One absurdity of the Cold War was the lengths American and Soviet militaries would take to match each other to avoid any gap between arsenals, no matter how ridiculous or expensive a particular weapon was. For example, the Davy Crocket nuclear bazooka was developed by the USA and had the USSR scrambling to match it before each of them realized the delivery system was so limited in range that both sides on the battlefield would be wiped out by the blast.
Little did we know at the time, but baseball back then must have been profoundly affected by this mindset. More to the point, these were Tony LaRussa's impressionable years when he was a player in the Kansas City Athletics organization. Little did we know then, but in 1960, before the Cuban Missile Crisis was even a tear in Nikita Khruschev's eye -- manager Bob Elliott kept calling upon Leo Kiely to get a key out and then hit the showers, and the seed of a Left-Handed One Out Guy (ie- the LOOGY) was sown. It especially flowered in the fertile mind of LaRussa.
Inventors set the stage for change, but it's innovators who make change. LaRussa is one of the best innovators in sports. He popularized the concept of closers and set-up men to the point that these roles have become career paths. He has caused games to be so choreographed that, given a fair performance by a starter and a decent cadre scripted relievers, the sixth inning is often where the rubber meets the road these days.
This has occurred because virtually every other team in the game now follows the same script. Thus, there's a keen demand for the role players. That, obviously, drives up the price for personnel. Crazy salaries are now being paid for one-inning workers.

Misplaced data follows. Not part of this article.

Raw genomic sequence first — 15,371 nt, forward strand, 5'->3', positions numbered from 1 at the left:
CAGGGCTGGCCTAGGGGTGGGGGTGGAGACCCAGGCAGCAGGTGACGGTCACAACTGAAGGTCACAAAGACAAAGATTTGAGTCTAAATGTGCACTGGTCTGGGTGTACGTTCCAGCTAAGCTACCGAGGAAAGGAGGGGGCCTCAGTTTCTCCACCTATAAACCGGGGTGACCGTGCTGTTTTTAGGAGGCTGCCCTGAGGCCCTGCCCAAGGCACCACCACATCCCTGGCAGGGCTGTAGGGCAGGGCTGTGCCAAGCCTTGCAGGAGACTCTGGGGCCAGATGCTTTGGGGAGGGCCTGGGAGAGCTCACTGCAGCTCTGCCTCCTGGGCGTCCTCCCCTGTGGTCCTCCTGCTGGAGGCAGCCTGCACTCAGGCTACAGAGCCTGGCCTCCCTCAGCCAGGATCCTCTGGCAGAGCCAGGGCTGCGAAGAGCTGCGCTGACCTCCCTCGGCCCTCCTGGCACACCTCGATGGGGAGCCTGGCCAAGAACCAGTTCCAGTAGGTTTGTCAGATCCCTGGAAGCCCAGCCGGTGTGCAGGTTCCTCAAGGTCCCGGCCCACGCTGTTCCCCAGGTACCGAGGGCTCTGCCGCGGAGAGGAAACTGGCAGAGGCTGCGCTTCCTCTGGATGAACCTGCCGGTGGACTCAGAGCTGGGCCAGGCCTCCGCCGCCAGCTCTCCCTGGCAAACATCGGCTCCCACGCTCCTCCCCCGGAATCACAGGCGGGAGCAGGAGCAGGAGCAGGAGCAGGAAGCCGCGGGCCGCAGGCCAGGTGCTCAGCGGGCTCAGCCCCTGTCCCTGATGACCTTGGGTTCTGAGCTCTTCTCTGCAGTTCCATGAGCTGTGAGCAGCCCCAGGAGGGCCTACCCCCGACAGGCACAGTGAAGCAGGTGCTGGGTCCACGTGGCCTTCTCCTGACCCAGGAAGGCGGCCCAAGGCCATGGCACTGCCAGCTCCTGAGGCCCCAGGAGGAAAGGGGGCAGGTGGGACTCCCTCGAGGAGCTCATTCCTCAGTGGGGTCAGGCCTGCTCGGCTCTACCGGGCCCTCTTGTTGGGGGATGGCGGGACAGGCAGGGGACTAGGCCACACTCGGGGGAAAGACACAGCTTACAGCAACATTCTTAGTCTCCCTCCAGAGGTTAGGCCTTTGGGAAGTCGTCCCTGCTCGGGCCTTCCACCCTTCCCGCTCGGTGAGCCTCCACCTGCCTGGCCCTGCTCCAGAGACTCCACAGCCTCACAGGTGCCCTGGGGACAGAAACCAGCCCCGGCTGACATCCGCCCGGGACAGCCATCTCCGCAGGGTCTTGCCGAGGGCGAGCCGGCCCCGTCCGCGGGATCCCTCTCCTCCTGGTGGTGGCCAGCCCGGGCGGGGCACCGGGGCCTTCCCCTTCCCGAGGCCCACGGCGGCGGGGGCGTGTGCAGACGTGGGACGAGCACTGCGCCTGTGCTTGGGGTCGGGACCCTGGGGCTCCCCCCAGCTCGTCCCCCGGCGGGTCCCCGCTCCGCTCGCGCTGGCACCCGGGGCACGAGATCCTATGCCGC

And now, the rising market has seeped into the less-than-one-inning specialist, that rare breed known as the LOOGY.
St Louis signed Randy Choate this winter, a 37-year-old who took 80 games to log 38.1 innings. He's effective: opponents hit .201 and his K/BB ratio was 3.52. His contract: an eye-popping $7.5million over three years!
Division rival Milwaukee couldn't sit still. They've now LOOGY-ized with 35-year-old Mike Gonzalez to the tune of $2.25million for the upcoming season. If he has a comparable year to the past few, he'll be earning almost $15,000 per batter. Put that figure against, say, Dodger ace Clayton Kershaw; he's making roughly $13,000 per batter and faces many more of them.
So, if teams are willing to fork out that kind of cash for an über-specialist, the assumption is that it pencils out somehow. But a study by the Hardball Times says no, concluding that the more the market gluts, the quality of the workfoce is diminished to the point that "the LOOGY is a class of pitcher deployed in a very high proportion of high-leverage situations, but without a particularly impressive record of effectiveness."
Sooner or later, then, someone's going to have to face up the fact that too much is being spent on a nuclear bazooka.